Roomba: Not only eats my iPhone cables, but it also spies on me now?

Hello and thanks for reading.


At our Novotech head office, we have a Roomba that routinely makes its way around our office, keeping the carpets nice and neat.  For the most part, it kind of does its own thing….which often includes eating my iPhone cable that is plugged into the wall.  While it doesn’t replace a thorough vacuuming, it definitely helps with crumbs and things.


However, who knew that Roomba had an alternative motive when it was going around your home?  One of the biggest pushes that companies have towards the world of IoT is information, and apparently, your Roomba knows a lot more about you than you think, as least according to this Washington Post article.


Should we be concerned or angered?


I think in this case, the answer is no and a definite yes.  Most of the time when usage/location information is sold, it is done so in a cumulative fashion (so they may sell information about room sizes in the NW US, as an example, and not about your home specifically).   Traditionally, this information would have been achieved by using things like the original home blue prints, but the Roomba would give a much more accurate picture, as it would work on homes of all sizes and build dates and it would even factor in things like renovations.


As I mentioned, not really something to be concerned about…but I would be angry.  I have always said that nothing is truly free in this world and this is the case for many “free” applications’.  Take an application like RunKeeper, which keeps track of how much you run.  Seems like a great idea and it is a useful tool.  However, that information (where you run, when you run, what shoes you wear, etc), is valuable to many organizations…..cities want to know where people run to plan the next path system and corporations want to know how to better market apparel to you, just as an example.  If you use a free application, you have to know that the trade off is that your data is likely the way the company keeps their lights on.


However, Roomba is not free, so why are they double-dipping?


The answer is because they can.  Most people don’t even think twice about agreeing to online forms that grant them the permission to do so.  The question is, should you care?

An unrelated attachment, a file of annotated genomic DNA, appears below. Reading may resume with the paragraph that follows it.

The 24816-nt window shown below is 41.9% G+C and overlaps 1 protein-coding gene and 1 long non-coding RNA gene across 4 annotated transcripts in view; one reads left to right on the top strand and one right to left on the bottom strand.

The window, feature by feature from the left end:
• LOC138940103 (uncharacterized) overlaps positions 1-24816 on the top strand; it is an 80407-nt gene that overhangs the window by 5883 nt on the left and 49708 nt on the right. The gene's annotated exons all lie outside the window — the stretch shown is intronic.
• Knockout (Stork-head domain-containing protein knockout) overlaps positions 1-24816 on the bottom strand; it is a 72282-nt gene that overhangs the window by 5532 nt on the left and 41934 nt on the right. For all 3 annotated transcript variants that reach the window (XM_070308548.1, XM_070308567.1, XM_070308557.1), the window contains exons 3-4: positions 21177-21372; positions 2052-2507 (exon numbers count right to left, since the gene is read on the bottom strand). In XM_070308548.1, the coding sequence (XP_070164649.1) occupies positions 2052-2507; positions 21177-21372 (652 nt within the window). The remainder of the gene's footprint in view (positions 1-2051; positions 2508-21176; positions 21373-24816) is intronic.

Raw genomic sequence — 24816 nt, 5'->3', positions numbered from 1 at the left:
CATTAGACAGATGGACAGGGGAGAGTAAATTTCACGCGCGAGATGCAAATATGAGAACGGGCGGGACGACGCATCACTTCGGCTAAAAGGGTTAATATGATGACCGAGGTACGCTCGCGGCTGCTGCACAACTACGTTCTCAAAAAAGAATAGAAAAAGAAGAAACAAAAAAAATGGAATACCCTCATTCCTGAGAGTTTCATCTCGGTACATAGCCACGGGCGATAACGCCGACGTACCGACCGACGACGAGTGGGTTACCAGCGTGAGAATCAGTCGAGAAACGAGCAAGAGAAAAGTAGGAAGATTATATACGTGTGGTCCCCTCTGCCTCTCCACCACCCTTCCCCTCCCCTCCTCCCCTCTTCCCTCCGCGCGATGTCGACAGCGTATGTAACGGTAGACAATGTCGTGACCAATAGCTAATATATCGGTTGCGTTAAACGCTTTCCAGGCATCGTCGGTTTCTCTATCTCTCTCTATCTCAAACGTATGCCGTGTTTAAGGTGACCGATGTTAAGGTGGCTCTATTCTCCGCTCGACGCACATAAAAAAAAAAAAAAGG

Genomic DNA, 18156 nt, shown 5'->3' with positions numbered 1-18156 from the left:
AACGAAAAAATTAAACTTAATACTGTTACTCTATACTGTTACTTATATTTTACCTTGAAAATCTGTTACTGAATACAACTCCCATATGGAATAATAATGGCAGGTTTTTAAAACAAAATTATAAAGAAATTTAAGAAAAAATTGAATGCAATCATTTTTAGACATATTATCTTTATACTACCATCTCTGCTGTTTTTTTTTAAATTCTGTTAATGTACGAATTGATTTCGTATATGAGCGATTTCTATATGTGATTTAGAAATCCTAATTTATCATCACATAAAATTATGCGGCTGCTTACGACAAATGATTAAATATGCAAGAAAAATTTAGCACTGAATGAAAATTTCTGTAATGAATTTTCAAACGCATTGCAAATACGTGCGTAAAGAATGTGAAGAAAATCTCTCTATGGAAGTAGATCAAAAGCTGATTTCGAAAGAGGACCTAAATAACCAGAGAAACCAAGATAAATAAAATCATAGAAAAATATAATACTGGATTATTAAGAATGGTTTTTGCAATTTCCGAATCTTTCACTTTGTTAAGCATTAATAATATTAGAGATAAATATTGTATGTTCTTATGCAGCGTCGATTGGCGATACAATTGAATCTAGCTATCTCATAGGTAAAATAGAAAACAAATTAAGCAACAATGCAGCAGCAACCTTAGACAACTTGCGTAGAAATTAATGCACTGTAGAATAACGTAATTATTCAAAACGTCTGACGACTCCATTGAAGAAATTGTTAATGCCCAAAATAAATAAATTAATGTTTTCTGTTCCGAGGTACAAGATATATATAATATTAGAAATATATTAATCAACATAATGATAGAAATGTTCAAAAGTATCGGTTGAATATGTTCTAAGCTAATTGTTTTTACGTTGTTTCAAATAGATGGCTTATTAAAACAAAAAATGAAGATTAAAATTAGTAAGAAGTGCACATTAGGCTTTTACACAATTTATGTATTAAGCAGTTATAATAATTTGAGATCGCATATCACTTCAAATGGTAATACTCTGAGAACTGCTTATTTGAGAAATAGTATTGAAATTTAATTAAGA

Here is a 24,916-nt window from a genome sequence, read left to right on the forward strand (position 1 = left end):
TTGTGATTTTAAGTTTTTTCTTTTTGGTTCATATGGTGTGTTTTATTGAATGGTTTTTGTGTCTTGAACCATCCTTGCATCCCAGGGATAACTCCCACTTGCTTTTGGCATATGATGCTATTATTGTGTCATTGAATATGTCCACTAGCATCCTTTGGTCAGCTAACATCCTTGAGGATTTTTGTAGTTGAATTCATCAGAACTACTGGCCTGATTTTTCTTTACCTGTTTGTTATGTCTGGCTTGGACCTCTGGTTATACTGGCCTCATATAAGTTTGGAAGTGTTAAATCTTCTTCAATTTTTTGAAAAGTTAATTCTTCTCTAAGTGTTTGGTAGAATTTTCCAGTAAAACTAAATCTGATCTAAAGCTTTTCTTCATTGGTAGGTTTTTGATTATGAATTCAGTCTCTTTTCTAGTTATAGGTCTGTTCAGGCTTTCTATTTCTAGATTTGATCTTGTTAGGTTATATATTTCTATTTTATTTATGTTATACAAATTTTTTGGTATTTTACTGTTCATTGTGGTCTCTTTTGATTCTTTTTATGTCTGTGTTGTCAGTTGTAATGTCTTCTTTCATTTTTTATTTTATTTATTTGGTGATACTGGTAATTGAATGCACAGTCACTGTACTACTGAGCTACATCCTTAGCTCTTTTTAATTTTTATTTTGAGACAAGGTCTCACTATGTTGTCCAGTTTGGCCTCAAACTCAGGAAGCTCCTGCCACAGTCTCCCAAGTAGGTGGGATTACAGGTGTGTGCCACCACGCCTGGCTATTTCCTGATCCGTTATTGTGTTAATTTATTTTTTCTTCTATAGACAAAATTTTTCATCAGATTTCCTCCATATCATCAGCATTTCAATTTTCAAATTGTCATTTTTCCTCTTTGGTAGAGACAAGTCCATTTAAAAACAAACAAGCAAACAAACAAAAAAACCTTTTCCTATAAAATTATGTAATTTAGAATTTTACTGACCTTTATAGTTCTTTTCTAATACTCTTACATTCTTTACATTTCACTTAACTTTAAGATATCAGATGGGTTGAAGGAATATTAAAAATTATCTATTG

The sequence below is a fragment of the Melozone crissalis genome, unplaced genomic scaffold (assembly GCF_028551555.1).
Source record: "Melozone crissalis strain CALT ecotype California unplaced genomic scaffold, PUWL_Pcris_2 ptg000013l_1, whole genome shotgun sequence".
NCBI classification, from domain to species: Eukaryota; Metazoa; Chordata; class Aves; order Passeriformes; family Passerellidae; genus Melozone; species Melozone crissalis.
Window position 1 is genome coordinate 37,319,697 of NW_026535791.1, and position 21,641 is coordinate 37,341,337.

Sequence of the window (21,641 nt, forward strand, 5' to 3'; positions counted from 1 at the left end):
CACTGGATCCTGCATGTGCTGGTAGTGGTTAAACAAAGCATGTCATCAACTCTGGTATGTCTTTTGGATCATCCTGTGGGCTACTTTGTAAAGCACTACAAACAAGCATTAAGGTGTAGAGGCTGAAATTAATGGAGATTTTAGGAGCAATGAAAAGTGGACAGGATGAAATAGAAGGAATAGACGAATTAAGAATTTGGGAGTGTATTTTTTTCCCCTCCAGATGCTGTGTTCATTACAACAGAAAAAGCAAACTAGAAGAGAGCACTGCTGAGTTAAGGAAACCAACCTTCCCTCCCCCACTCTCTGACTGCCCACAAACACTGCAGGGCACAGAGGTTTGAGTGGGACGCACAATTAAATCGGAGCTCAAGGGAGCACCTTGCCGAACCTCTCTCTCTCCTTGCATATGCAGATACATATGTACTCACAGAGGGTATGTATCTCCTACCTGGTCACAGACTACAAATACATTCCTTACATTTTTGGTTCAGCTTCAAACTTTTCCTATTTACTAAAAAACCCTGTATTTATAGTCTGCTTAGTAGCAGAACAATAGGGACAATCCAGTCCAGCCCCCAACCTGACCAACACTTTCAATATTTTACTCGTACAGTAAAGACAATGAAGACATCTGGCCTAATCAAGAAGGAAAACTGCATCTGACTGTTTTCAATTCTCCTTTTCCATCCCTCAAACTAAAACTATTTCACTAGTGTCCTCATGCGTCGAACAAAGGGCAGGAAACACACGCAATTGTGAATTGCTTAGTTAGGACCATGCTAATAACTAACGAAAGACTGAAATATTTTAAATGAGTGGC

The Bottom Line

The reality is that just about anything can gather data on your usage and with the low cost of Wi-Fi/Cellular modules, more devices will start to.  Your toaster will tell the manufacturer how dark you like your bread, which will allow them to better optimize the components on the next model…..your washing machine will tell your manufacturer how often people use special cycles while your dryer will reveal how often you really bother to empty the lint tray… get the point.


One can easily argue that IoT provides information that will make things more reliable and safe…indeed it does.  However, it also provides data that can be used for things that you may feel invade your privacy, so maybe it is time to read some of the T’s and C’s that you agree to, even on your next Roomba.

A different kind of “fishing” highlights IoT’s Security vulnerabilities

Like most people, I have visited a casino now and then.  If you go to Vegas, it is basically impossible to make it to most hotel rooms without going through one in fact.  What always amazed me when I was there was how much expense went into these buildings…..canals, huge water fountains and incredible ceiling art are just some of the ways that casino owners try to entice you to spend money.  I would bet, however, that they did not think one of these fixtures would potentially jeopardize the integrity of their data systems.

I am referring to a story in the Washington Post where creative thieves were able to use the IoT system that controlled most aspects of a fish tank to enter into some key systems at the casino.  Now, I have no idea what data they may or may not have accessed, but the sheer idea of it boggles my mind…..why was there even a link available between the tank’s IoT system and a key data system?

Stories like this are both good and bad for the IoT industry.  The bad side of it is that it can potentially scare away customers who may not believe that their data is immune to hackers and may delay/defer from deploying an IoT solution.  However, it is also good to have people be reminded that some simple steps are often all that is needed to prevent such a crime.

Most of the known attacks in the world of IoT tend to have been centered around things as simple as users failing to implement a password or if they did, they simply used the default username/password that is common to all of these devices.  As well, using an edge device that has some intelligence (such as the ability to filter which users/IP addresses can even make changes) will also go a long way to preventing such an attack.  Finally, using a security service (such as the shameless plug I am doing for our SecureIoT™ offering) will help to minimize the impact of some future attacks.

The Bottom Line

No system is ever fully immune from an attack.  An organization can put in the most advanced system available, but can be attacked by ways such as an employee leaving an unlocked screen to use the facilities or a phishing attack.  Companies need to be diligent and this starts by simply doing the basics.  If I had to guess, I would suspect that it was something as simple as not changing a password that allowed this attack…..If you take proper precautions, your IoT deployment will go smoothly and your data will be safe.